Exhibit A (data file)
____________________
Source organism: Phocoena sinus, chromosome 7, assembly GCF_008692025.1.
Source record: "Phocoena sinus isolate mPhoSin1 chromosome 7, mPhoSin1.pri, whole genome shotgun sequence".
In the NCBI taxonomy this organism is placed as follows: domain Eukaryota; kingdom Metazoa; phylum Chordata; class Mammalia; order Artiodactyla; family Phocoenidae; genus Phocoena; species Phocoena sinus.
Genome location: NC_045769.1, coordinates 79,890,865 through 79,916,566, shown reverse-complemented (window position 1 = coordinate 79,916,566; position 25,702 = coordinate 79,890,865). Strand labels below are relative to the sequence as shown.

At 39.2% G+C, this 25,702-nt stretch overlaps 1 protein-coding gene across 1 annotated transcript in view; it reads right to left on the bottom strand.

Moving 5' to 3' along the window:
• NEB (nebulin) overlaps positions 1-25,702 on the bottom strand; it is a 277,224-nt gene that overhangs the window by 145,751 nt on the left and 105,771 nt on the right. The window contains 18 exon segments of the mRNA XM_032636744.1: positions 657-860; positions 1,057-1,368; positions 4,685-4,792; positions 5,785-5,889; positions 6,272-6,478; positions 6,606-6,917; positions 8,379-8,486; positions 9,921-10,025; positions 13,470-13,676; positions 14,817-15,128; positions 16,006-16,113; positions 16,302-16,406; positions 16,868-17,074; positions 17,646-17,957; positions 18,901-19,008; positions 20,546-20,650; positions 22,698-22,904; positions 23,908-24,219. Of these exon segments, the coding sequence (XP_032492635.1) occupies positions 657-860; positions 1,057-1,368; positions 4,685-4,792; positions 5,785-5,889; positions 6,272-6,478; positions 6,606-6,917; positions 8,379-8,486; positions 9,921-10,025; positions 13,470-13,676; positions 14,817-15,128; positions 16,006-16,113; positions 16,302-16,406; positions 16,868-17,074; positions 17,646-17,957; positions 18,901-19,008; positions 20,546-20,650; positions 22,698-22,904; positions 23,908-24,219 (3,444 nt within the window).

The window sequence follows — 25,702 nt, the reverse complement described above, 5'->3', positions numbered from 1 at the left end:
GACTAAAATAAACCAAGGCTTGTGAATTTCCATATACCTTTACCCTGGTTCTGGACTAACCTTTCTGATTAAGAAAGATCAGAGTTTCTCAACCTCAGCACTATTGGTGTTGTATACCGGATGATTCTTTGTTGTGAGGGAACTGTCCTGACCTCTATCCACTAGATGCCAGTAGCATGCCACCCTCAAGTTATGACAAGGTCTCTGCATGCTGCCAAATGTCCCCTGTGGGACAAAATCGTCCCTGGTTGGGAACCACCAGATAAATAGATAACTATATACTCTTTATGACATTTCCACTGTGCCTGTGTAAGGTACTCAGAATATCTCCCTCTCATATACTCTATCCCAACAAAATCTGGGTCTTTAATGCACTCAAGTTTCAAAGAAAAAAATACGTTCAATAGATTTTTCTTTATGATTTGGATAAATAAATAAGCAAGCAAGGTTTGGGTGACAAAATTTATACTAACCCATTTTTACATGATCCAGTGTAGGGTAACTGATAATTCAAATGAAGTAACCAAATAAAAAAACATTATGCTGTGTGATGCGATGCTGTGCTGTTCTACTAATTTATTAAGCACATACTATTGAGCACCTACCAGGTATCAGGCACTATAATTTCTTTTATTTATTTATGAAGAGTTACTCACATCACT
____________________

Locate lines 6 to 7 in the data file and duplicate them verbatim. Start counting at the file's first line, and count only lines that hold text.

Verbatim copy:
Moving 5' to 3' along the window:
• NEB (nebulin) overlaps positions 1-25,702 on the bottom strand; it is a 277,224-nt gene that overhangs the window by 145,751 nt on the left and 105,771 nt on the right. The window contains 18 exon segments of the mRNA XM_032636744.1: positions 657-860; positions 1,057-1,368; positions 4,685-4,792; positions 5,785-5,889; positions 6,272-6,478; positions 6,606-6,917; positions 8,379-8,486; positions 9,921-10,025; positions 13,470-13,676; positions 14,817-15,128; positions 16,006-16,113; positions 16,302-16,406; positions 16,868-17,074; positions 17,646-17,957; positions 18,901-19,008; positions 20,546-20,650; positions 22,698-22,904; positions 23,908-24,219. Of these exon segments, the coding sequence (XP_032492635.1) occupies positions 657-860; positions 1,057-1,368; positions 4,685-4,792; positions 5,785-5,889; positions 6,272-6,478; positions 6,606-6,917; positions 8,379-8,486; positions 9,921-10,025; positions 13,470-13,676; positions 14,817-15,128; positions 16,006-16,113; positions 16,302-16,406; positions 16,868-17,074; positions 17,646-17,957; positions 18,901-19,008; positions 20,546-20,650; positions 22,698-22,904; positions 23,908-24,219 (3,444 nt within the window).